By Amanda Hill
March is National Nutrition Month, an annual healthy eating campaign by the Academy of Nutrition and Dietetics (formerly the American Dietetic Association). This month, registered dietitians are encouraging Americans to “get your plate in shape” by working on your food fitness.
The thing about working out is…it’s hard. It often takes a lot of sweat (and time) to see results. Food fitness, though, is pretty easy. A few simple swaps to your grocery list can have a long-term impact on your family’s healthy eating habits. Here are some suggestions from the Academy for ways to improve your “food fitness”:
- Choose whole grains. At least half of the grains you eat should come from whole grains. Brown rice, oats and 100 percent whole grain bread, crackers and cereals are great sources and can make tasty side dishes to a main meal.
- Make half of your plate fruits and veggies. The more color on your plate, the better! Fill it up with dark green, red and orange varieties. Frozen fruits and vegetables are just as good as the fresh varieties and are a good source when not in season.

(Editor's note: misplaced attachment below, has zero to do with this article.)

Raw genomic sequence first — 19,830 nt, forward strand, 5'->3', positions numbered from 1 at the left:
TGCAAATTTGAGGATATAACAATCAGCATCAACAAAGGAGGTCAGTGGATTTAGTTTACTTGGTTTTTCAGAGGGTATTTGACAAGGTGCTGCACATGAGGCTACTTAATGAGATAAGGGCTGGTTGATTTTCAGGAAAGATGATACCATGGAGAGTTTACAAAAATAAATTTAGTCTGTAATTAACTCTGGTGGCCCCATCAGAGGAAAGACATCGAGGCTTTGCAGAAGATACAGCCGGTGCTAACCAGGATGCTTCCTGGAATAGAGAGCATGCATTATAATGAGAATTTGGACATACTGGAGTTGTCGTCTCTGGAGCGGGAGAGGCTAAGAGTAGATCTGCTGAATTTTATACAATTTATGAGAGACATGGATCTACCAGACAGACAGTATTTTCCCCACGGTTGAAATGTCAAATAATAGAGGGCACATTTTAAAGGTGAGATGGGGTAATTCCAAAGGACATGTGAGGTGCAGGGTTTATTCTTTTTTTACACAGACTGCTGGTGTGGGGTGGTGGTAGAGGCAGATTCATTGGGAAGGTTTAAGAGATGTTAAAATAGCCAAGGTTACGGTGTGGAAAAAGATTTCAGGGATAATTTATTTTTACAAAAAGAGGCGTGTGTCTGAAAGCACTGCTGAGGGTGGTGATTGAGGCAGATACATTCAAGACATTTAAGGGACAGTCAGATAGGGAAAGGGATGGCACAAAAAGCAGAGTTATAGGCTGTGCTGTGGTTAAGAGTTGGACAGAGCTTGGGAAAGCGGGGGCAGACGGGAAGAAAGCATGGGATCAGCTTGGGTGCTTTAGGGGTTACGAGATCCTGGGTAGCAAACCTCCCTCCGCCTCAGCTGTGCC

- Switch to skim (fat-free) or low-fat milk. This is an easy one. Fat-free and low-fat milk provide the same amount of calcium and other nutrients as whole milk, only with fewer calories and less fat.
- Eat a variety of protein sources. Mix it up with lean beef, poultry, beans, fish and nuts. One three-ounce serving of lean meat is packed full of protein.
- Avoid empty calories. Pack a nutrition punch with your food and beverage choices. Sugary drinks, sweetened teas and gourmet lattes are fine on occasion, but water, milk or 100 percent juice will provide much-needed vitamins, nutrients and hydration. Get the most out of snacks by adding protein and/or fruits and vegetables to give you more energy for the day.
- Experiment with new flavors. Instead of reaching for the salt, try cooking with fresh herbs and spices. Full of flavor and antioxidants, you might just find a new favorite go-to for cooking.
Healthy eating is all about choices, and each family is different. At our house, we’ve tried these tips and found several new foods that are now in the regular meal rotation. And, we’re expecting our healthy food choices now will keep us going for many, many more years to come.
Has your family tried any of these “food fitness” tips? What swaps have you made to encourage healthy eating in your home?